WASHINGTON — The Senate finalized a nearly $700 billion defense authorization bill on Thursday, setting the stage for a 2.4 percent pay raise for troops next year, a boost in military end strength and a build-up in military equipment and readiness.

Whether the military will have that much money to spend is still up for debate. The authorization bill sets policy priorities and spending parameters for military funding for fiscal 2018, but appropriators still must allot the money to the Defense Department before they can move ahead.

That process is expected to take several more weeks. The authorization bill approved Thursday in a quiet, pre-holiday vote is already $85 billion above spending caps mandated by federal law for fiscal 2018. Appropriators are still considering a boost in that limit of about $55 billion, similar to the president’s request earlier this year.

But Senate Armed Services Committee Chairman John McCain, R-Ariz., called the authorization bill’s passage “the baseline for our leaders” as appropriations negotiations continue.

Lawmakers who negotiated the compromise bill called it a readiness-focused plan, one that sets the stage for future military build-ups promised by President Donald Trump. It includes about $634 billion in base defense spending and another nearly $66 billion for overseas contingency operations.

It also includes a wide range of policy items that will directly affect rank-and-file troops and service leaders:

A 2.4 percent pay raise: The pay boost for 2018, which matches the expected growth in private-sector wages for next year, is the largest troops have seen since 2010. It translates into about a $680 annual boost from 2017 pay for younger enlisted troops, and about $1,080 a year for more senior enlisted and junior officers. A mid-career officer will see almost $2,000 a year extra under the plan.

More troops: The authorization bill backs plans to add 8,500 new soldiers (7,500 in active duty, 500 each in the Guard and Reserve), 5,000 new sailors (4,000 in active duty, 1,000 in the Reserve), 5,800 new airmen (4,100 in active duty, 900 in the Guard, 800 in the Reserve) and 1,000 new active-duty Marines.

More aircraft: Lawmakers provided authorization for 90 new F-35 Joint Strike Fighters, 24 new F/A-18 Hornets, 12 new V-22 Ospreys and 71 AH-64E helicopters. All of those are aobve White House and Pentagon equipment requests.

More ground combat vehicles: The bill matches White House requests for joint light tactical vehicles and armored multipurpose vehicles, but adds wider authority to purchase more Abrams Tank upgrades (85 tanks) and Bradley Fighting Vehicles (93 vehicles) than the administration had sought.

More ships: Naval officials had pushed for the power to purchase one new Littoral Combat Ship. The authorization bill money includes three, and an extra DDG-51 destroyer above the two requested by military leaders.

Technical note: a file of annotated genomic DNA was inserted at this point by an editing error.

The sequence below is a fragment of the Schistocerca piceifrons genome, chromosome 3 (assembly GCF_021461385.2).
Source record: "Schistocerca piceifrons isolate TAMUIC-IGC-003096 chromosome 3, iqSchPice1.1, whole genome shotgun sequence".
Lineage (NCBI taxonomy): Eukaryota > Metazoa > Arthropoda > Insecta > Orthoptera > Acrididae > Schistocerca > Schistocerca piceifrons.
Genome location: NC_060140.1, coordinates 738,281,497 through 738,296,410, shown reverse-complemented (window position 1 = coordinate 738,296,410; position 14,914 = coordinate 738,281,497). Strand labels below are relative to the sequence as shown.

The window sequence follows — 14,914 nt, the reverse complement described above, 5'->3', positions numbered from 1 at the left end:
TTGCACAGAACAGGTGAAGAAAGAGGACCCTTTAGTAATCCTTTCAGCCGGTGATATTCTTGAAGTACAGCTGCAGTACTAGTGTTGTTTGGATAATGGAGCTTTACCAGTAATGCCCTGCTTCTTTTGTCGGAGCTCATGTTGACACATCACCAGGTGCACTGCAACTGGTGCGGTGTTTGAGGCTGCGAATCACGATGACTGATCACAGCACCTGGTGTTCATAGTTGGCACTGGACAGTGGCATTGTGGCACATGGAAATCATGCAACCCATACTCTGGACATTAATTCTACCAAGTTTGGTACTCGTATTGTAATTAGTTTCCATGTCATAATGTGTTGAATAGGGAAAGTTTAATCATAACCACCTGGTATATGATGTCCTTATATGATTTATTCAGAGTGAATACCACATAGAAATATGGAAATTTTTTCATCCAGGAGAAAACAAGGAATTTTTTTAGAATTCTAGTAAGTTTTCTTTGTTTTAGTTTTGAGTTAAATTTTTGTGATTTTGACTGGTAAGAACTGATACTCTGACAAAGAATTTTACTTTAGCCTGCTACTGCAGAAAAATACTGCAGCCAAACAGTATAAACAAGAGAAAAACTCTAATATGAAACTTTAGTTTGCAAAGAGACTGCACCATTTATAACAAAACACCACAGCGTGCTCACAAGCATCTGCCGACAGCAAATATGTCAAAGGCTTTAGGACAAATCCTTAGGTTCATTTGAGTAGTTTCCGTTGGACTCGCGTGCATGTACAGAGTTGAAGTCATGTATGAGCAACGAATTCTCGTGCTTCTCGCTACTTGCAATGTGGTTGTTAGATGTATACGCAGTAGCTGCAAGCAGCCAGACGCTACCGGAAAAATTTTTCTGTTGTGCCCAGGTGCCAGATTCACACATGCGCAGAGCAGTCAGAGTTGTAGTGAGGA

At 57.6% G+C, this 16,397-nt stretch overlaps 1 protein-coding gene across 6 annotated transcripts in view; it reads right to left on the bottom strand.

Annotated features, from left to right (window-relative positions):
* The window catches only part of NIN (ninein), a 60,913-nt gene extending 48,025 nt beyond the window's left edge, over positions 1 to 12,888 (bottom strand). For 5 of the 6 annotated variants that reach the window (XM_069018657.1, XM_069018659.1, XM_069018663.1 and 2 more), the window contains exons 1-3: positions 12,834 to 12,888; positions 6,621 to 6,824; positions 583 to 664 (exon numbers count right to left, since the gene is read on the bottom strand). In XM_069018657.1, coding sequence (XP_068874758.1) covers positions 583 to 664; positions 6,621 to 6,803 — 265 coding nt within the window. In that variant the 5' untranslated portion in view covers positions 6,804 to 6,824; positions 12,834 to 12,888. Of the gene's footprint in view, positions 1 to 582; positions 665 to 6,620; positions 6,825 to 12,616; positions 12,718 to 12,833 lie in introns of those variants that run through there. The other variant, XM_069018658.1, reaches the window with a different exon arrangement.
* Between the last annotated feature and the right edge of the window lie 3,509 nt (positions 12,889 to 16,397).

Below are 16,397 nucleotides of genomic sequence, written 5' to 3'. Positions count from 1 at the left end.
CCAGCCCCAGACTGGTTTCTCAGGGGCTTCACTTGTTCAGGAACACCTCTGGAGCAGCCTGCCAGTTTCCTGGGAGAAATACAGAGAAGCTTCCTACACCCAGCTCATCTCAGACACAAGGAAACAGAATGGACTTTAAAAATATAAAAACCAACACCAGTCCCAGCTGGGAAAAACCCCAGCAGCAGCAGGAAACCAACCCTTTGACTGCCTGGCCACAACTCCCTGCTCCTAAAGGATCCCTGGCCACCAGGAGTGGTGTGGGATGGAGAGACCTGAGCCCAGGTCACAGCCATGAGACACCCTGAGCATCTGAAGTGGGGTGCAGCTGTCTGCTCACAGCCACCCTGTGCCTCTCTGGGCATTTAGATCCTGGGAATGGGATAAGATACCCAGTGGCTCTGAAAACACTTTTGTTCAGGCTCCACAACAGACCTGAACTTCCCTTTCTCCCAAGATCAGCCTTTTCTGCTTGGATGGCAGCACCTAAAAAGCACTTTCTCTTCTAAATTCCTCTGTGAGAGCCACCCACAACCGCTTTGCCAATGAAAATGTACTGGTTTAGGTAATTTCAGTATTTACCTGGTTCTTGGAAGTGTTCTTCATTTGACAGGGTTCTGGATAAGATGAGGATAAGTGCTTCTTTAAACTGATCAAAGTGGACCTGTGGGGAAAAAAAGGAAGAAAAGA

New revenge porn rules: In response to controversies earlier this year, the measure includes language making “non-consensual sharing of intimate images” a crime. It also expands support services for victims of military sexual assault.

Expanded health care services: The measure makes more reservists eligible for Tricare after mobilization. And it also requires new mental health assessments and physical exams for reservists before their orders expire, in an effort to better identify their service-connected injuries.

New online purchasing power: Dubbed the “Amazon amendment,” the authorization bill contains a provision allowing defense officials to create an online portal for quick purchase of commercial products such as office supplies or furniture.

The authorization bill faced little opposition in the House earlier this week and no opposition on the Senate floor. That’s in large part because negotiators dropped more controversial items before issuing their final draft.

Among the proposals dropped from the final measure:

No new Space Corps: House lawmakers had pushed for a massive reorganization of military space activities, but plans for a separate service focused on the topic were scrapped. Instead, the bill includes a host of leadership and procurement reforms aimed at cleaning up those missions.

No new base closing round: Pentagon and White House officials have lobbied lawmakers to close excess military capacity for years. But the idea remains unpopular on Capitol Hill, and is not included in the final draft.

No new rules for housing allowances: Senate planners had floated the idea of cutting back on the basic allowance for housing stipends of dual military couples. But the idea got little support from their House counterparts and was left out of the final authorization agreement.

No new rules on transgender troops: Trump’s public comments suggesting a total ban on transgender individuals from serving in the military have raised concerns among members of Congress, but negotiators left the topic out of this policy measure.

Trump is expected to sign the bill in coming days. Earlier this year, the White House issued a lengthy list of objections to earlier authorization bill drafts, but most of those items were reconciled in the final version.

The new fiscal year started Oct. 1, but federal operations have been continuing without a full fiscal 2018 budget under a budget extension passed by Congress in September. That deal runs out Dec. 8, giving lawmakers a short window when they return from holiday break on Nov. 27 to resolve the ongoing funding controversies or spend another stop-gap measure.

Leo covers Congress, Veterans Affairs and the White House for Military Times. He has covered Washington, D.C. since 2004, focusing on military personnel and veterans policies. His work has earned numerous honors, including a 2009 Polk award, a 2010 National Headliner Award, the IAVA Leadership in Journalism award and the VFW News Media award.

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